Agnès Varda (1928-2019)

by: , May 15, 2019

With her punk monk hairdo, her multicoloured clothing, and her potato getup, Agnès Varda was inimitable, visionary, fearlessly original.

She loved cards, all kinds of cards, especially tarot cards, which are sometimes dealt upside down. If we inverse our image of the crazy grandma, we find a very, very serious woman, who was, above all, a photographer. The potato project is a portrait of passing time, as she told the Canadian poet Lisa Robertson, an image of ‘energy, surviving energy, in old potatoes that you can no longer eat’. She took pleasure in this project, in ‘looking very carefully at things existing, and seeing them grow’.

She had the gift of knitting together radically different subjects, or rather of following the thread (yarn) wherever it might lead, as in Visages Villages (2017) when she moves from the eyes that the artist JR glued to the side of containers, to his refusal to remove his sunglasses, to Godard, who kept his on as well, to the time Varda got him to take them off to act in the film-within-a-film in Cléo de 5 à 7 (1962). I understand now that she was guided by her eye more than her intellect. Even if towards the end of her life her sight had gone blurry, as she recounts in that same film, in scrutinising the world as she did, she perceived links where other people only saw a blur. She showed me that we have to let ourselves be guided by our way of seeing the world: this is what makes our work belong to us, and no one else.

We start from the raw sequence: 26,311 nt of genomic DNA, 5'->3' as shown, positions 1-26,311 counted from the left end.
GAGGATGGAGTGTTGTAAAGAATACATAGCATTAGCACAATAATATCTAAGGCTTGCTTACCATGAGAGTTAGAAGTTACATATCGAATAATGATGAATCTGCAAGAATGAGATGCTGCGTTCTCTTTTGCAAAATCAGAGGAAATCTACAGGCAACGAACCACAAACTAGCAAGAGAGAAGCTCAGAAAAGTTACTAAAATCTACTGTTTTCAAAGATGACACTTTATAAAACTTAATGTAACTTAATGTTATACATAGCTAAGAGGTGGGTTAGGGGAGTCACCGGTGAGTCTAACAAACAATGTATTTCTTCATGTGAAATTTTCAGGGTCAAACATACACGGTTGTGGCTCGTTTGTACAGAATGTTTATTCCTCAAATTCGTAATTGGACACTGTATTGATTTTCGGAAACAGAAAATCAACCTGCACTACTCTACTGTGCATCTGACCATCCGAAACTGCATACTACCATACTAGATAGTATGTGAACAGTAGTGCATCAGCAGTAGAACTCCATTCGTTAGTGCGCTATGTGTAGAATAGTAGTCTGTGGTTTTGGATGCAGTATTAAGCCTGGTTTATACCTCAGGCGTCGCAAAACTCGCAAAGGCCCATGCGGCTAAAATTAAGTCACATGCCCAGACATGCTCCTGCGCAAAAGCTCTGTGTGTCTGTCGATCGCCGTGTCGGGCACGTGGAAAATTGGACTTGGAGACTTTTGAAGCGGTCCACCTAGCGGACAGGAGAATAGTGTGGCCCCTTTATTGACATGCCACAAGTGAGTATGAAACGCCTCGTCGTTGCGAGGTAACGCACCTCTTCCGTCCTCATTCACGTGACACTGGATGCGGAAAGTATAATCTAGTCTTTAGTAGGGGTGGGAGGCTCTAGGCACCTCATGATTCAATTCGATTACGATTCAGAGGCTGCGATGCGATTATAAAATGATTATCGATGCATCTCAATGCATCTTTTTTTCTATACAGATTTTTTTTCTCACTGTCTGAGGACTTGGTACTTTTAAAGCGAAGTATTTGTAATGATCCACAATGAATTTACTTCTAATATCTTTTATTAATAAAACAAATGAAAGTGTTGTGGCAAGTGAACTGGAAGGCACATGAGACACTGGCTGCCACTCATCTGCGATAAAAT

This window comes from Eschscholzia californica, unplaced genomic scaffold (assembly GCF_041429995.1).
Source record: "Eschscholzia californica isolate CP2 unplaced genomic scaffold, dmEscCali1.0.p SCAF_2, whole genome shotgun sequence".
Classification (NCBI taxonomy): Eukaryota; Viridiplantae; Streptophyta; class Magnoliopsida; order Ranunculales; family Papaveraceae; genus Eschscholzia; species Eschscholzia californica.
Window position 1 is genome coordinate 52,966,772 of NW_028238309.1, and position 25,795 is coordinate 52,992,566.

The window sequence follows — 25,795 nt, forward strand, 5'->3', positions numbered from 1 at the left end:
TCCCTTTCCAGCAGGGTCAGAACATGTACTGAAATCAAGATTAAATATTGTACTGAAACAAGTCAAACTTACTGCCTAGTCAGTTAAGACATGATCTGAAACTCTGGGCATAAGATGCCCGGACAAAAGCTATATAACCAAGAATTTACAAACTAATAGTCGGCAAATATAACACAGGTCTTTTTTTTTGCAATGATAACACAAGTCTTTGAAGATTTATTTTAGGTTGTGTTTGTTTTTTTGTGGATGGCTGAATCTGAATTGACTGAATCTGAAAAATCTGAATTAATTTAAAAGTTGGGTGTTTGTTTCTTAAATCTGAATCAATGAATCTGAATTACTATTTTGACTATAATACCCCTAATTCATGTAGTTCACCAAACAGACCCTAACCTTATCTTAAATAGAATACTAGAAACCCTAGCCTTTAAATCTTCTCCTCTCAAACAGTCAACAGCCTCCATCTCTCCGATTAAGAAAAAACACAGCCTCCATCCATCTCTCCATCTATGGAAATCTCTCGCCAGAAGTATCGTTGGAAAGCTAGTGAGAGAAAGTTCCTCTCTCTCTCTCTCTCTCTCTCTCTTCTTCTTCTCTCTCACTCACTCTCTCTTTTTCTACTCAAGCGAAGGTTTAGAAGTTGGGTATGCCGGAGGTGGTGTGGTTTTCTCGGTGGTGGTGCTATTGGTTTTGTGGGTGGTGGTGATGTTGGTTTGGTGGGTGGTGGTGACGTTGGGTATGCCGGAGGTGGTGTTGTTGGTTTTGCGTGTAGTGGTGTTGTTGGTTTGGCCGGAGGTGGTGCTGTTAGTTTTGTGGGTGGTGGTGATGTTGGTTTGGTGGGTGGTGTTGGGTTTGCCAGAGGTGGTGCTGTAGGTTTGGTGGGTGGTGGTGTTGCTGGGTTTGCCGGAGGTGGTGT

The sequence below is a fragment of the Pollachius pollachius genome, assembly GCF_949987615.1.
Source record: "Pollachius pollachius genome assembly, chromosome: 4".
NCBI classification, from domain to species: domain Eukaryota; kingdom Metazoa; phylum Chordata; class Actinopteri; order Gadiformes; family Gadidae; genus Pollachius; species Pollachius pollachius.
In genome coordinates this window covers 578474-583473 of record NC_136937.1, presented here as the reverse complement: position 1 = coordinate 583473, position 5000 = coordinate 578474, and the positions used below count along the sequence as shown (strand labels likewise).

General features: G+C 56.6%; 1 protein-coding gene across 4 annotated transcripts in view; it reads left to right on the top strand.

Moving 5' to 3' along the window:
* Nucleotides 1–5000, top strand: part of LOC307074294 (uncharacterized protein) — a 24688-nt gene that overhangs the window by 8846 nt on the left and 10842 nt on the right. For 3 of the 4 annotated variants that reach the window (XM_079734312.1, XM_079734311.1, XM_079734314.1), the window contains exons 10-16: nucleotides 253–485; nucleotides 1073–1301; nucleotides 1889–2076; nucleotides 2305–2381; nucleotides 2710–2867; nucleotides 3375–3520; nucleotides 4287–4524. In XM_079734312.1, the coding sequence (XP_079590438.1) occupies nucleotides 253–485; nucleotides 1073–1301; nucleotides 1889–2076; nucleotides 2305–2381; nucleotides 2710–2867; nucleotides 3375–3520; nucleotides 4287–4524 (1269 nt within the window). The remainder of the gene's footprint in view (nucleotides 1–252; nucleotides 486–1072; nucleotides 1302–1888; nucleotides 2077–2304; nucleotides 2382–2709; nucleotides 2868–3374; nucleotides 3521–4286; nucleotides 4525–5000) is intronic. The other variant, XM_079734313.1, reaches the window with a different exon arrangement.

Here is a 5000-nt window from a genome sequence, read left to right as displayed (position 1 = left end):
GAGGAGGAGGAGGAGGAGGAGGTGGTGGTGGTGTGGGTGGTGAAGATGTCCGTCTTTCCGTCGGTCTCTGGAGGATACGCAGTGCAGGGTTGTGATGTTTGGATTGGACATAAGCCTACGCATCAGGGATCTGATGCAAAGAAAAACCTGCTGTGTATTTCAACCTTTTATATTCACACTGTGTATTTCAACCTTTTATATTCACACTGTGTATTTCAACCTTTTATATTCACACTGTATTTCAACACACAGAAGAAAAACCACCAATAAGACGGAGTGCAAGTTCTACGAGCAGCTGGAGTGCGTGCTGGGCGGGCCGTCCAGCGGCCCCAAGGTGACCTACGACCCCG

She showed me so many things. How to flâner. How to browse at a flea market. How to mix different materials, different media. How to write in the first person: ‘to film, with one hand, my other hand’. That far from being a narcissistic act, it is an ethical duty, to emphasise our point of view, rather than pretending to some universal omniscience.

With her no longer here to help us see, blindness threatens. But she left us what we need to sharpen our vision. A body of work, like a pair of glasses.

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